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I have a Giant VT3 with dual suspension and I'm thinking of using it as a winter bike is there any special care I should take before heading out into the cold?

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possible duplicate of How do I gear up a bike for winter riding? –  Jared Harley Sep 8 '10 at 21:38
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Not a dup. Clearly this question is related to suspension and winter. –  sixtyfootersdude Sep 9 '10 at 4:10
    
@Jared @siztyfootersdude: I agree with 60, not a duplicate. –  Neil Fein Sep 9 '10 at 4:14
    
Have you heard that cold can be a problem for suspension bikes, or is this a general question? –  Neil Fein Sep 9 '10 at 4:15
    
@neilfein This was just a general question since I'd never done any winter biking. –  foldinglettuce Jan 8 '11 at 0:57
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4 Answers

up vote 6 down vote accepted

If you're riding in temperatures that are only a few degrees below zero, I wouldn't worry too much. As suggested elsewhere, make sure you keep a closer eye on maintenance (brushing off snow/ice, lubrication, etc).

The colder it gets though, the greater the risk that drivetrain components will fail is higher, I had a free hub fail that way. I'd say that all your parts will be more brittle in such conditions, so take it easier on your bike than you would normally.

Also, I've heard anecdotally that it's better to store your bike at sub-freezing temperatures if you ride regularly in the cold. The reasoning is that the snow and ice on your bike won't melt and find it's way into moving parts. This will be more important with the pivots on a dual suspension.

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Thanks for the info, I'd never thought about storing it outside as a benefit in the winter. –  foldinglettuce Jan 8 '11 at 1:00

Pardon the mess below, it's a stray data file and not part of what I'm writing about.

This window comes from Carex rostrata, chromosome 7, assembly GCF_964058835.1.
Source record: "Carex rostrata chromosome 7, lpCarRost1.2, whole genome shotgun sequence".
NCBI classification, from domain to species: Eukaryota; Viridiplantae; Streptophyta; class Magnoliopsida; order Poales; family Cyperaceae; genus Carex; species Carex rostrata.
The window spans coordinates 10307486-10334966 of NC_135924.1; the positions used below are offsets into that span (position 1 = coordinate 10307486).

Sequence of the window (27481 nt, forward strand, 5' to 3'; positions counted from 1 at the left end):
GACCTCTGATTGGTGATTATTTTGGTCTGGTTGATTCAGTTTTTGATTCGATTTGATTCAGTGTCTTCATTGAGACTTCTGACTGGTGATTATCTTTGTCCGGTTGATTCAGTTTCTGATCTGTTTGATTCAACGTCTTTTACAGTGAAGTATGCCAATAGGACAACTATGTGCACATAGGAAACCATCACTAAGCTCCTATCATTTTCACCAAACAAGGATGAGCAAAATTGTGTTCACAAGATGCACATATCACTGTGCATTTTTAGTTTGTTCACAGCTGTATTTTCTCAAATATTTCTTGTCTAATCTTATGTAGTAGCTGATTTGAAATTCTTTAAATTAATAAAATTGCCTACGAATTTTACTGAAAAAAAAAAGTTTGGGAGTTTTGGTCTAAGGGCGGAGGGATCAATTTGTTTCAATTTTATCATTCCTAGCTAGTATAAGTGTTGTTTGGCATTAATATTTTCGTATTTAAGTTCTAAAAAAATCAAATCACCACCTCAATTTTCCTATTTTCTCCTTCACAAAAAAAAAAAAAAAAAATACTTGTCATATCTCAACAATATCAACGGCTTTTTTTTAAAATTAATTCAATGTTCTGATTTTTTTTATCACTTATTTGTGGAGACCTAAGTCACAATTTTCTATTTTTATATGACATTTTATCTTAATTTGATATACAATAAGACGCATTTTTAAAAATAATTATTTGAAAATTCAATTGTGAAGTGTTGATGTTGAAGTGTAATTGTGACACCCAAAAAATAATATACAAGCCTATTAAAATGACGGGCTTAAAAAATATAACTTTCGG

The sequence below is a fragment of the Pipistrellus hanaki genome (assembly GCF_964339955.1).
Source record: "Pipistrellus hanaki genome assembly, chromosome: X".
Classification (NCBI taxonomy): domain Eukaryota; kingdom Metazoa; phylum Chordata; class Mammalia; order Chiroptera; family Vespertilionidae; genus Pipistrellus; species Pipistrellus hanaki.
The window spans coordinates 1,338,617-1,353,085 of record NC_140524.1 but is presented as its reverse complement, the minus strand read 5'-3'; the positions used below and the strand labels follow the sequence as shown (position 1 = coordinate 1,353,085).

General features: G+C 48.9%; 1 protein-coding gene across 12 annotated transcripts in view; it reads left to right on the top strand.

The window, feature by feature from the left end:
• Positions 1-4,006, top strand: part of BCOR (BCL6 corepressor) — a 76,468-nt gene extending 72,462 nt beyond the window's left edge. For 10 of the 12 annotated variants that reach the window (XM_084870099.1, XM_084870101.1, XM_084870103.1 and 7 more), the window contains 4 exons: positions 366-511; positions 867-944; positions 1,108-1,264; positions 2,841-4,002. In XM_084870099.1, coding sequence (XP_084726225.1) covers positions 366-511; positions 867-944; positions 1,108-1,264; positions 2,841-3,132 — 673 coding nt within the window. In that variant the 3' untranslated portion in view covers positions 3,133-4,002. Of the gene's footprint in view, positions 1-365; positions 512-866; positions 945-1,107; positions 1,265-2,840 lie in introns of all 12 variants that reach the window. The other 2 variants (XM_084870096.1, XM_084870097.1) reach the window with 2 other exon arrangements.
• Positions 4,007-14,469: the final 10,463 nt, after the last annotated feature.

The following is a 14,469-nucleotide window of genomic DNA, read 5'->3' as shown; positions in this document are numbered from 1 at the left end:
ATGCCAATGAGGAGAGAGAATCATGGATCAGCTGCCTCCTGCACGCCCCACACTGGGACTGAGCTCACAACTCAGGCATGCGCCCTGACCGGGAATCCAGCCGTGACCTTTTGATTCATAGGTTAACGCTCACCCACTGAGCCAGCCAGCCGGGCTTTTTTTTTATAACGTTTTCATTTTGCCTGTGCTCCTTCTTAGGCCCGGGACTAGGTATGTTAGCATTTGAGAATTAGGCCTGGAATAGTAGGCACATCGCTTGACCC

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If you have air shocks, front or rear, be mindful of temperature impact on pressure. If you store your bike at about +20 C (room temperature) and ride it out into -10 to -20 C (seriously freezing weather), after a moment you will experience about 10% pressure drop in your shocks (and tires, too).

While 10% is not much, it can cause a noticeable change in shock's characteristics i.e. cause it to become softer. Of course, in winter that may not be such a bad thing...

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If you're running oil in the forks then you might want to look at switching out for something that's meant for the colder temps but other than that I think it should be fine. The biggest thing I'd worry about is the salt/sand on the bike. Rinse it off after every ride with some water and store it where it can dry.

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I used to ride every day straight through winter when I was in college. The problem with suspension bikes is that the suspension freezes up at cold temps. It doesn't even have to get below 0 for this to happen. You need to replace the lube with all synthetic lube if it doesn't have it already.

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